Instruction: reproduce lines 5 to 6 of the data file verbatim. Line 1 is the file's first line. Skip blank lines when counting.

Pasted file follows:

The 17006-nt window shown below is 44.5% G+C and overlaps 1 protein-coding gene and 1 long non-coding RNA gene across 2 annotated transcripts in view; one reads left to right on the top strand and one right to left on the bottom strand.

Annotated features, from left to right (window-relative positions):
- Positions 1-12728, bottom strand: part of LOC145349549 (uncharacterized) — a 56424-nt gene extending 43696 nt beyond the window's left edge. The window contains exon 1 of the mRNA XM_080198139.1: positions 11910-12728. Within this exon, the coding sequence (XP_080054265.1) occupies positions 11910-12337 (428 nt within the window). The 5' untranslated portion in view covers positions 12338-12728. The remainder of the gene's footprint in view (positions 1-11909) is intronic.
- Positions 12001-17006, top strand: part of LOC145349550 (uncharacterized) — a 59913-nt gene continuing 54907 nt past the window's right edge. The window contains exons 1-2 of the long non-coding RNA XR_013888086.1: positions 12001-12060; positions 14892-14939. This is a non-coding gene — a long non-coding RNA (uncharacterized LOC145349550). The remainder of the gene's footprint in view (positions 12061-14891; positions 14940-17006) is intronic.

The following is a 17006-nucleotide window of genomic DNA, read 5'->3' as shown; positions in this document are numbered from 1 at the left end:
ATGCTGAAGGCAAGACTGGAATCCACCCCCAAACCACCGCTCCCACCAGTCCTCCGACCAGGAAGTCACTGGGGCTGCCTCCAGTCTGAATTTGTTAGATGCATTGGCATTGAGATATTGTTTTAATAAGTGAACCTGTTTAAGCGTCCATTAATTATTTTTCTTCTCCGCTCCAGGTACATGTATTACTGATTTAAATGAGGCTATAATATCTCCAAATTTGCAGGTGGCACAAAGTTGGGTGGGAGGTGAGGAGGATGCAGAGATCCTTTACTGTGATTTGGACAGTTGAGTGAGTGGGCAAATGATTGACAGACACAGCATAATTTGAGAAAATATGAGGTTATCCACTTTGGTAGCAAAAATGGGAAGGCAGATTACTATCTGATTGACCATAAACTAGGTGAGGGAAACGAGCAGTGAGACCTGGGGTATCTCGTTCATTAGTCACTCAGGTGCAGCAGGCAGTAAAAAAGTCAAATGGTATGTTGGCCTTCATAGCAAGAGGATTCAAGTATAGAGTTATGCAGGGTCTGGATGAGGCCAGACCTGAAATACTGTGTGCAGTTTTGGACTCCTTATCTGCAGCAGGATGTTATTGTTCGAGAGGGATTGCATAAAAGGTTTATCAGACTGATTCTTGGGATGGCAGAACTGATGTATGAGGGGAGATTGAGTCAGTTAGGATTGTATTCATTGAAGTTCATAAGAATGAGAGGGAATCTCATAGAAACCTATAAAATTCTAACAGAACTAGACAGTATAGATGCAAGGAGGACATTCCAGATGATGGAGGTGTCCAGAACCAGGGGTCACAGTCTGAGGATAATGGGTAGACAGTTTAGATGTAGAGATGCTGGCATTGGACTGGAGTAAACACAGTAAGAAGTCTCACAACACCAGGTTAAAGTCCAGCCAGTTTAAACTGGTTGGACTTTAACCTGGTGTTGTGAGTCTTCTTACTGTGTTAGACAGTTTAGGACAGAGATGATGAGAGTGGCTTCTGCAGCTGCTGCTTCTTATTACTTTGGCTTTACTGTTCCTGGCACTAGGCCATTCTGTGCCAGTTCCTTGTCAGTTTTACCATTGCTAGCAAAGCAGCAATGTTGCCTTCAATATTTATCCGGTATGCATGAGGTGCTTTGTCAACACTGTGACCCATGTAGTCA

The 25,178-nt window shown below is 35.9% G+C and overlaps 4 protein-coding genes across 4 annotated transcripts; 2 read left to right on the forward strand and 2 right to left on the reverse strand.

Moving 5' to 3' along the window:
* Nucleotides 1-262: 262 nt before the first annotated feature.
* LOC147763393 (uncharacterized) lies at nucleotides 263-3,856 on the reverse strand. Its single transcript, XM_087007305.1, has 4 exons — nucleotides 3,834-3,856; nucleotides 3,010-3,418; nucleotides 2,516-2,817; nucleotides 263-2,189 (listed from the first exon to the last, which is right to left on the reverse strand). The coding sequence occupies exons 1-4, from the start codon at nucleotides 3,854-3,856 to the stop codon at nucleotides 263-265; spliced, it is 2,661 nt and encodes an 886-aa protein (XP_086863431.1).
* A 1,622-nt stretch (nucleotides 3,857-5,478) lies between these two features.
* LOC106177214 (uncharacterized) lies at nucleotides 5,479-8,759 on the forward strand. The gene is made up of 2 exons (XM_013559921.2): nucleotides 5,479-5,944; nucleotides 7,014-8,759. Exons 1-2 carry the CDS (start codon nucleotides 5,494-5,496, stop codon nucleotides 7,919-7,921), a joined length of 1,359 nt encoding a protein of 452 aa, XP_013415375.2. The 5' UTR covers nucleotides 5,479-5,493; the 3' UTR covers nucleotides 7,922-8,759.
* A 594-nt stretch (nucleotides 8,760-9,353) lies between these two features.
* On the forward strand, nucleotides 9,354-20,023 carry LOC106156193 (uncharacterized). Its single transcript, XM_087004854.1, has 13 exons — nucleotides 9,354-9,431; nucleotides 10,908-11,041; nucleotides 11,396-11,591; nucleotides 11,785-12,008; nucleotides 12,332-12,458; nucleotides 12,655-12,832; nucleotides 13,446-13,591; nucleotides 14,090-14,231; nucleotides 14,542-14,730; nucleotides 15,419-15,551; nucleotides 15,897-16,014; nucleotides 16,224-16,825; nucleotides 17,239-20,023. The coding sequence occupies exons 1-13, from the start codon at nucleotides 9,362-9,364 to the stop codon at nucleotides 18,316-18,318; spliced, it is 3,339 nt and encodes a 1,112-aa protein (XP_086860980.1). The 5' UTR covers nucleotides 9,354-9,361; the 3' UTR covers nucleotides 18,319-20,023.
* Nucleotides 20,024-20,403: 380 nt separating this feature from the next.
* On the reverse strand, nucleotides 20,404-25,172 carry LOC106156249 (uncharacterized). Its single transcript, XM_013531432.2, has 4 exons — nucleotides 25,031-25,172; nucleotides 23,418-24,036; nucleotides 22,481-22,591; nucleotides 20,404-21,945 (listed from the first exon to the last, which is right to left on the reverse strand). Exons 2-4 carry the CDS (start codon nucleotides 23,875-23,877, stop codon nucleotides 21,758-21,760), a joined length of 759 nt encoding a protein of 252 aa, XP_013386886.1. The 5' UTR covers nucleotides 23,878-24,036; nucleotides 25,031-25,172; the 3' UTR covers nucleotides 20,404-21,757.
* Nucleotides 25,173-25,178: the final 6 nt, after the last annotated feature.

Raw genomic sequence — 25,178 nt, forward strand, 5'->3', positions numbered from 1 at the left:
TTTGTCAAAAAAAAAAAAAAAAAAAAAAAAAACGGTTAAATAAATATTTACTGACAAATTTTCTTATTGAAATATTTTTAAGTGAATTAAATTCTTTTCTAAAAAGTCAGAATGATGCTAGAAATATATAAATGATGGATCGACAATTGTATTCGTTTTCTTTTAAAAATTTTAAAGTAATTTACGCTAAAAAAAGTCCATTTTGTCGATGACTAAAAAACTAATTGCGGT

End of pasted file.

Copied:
The following is a 17006-nucleotide window of genomic DNA, read 5'->3' as shown; positions in this document are numbered from 1 at the left end:
ATGCTGAAGGCAAGACTGGAATCCACCCCCAAACCACCGCTCCCACCAGTCCTCCGACCAGGAAGTCACTGGGGCTGCCTCCAGTCTGAATTTGTTAGATGCATTGGCATTGAGATATTGTTTTAATAAGTGAACCTGTTTAAGCGTCCATTAATTATTTTTCTTCTCCGCTCCAGGTACATGTATTACTGATTTAAATGAGGCTATAATATCTCCAAATTTGCAGGTGGCACAAAGTTGGGTGGGAGGTGAGGAGGATGCAGAGATCCTTTACTGTGATTTGGACAGTTGAGTGAGTGGGCAAATGATTGACAGACACAGCATAATTTGAGAAAATATGAGGTTATCCACTTTGGTAGCAAAAATGGGAAGGCAGATTACTATCTGATTGACCATAAACTAGGTGAGGGAAACGAGCAGTGAGACCTGGGGTATCTCGTTCATTAGTCACTCAGGTGCAGCAGGCAGTAAAAAAGTCAAATGGTATGTTGGCCTTCATAGCAAGAGGATTCAAGTATAGAGTTATGCAGGGTCTGGATGAGGCCAGACCTGAAATACTGTGTGCAGTTTTGGACTCCTTATCTGCAGCAGGATGTTATTGTTCGAGAGGGATTGCATAAAAGGTTTATCAGACTGATTCTTGGGATGGCAGAACTGATGTATGAGGGGAGATTGAGTCAGTTAGGATTGTATTCATTGAAGTTCATAAGAATGAGAGGGAATCTCATAGAAACCTATAAAATTCTAACAGAACTAGACAGTATAGATGCAAGGAGGACATTCCAGATGATGGAGGTGTCCAGAACCAGGGGTCACAGTCTGAGGATAATGGGTAGACAGTTTAGATGTAGAGATGCTGGCATTGGACTGGAGTAAACACAGTAAGAAGTCTCACAACACCAGGTTAAAGTCCAGCCAGTTTAAACTGGTTGGACTTTAACCTGGTGTTGTGAGTCTTCTTACTGTGTTAGACAGTTTAGGACAGAGATGATGAGAGTGGCTTCTGCAGCTGCTGCTTCTTATTACTTTGGCTTTACTGTTCCTGGCACTAGGCCATTCTGTGCCAGTTCCTTGTCAGTTTTACCATTGCTAGCAAAGCAGCAATGTTGCCTTCAATATTTATCCGGTATGCATGAGGTGCTTTGTCAACACTGTGACCCATGTAGTCA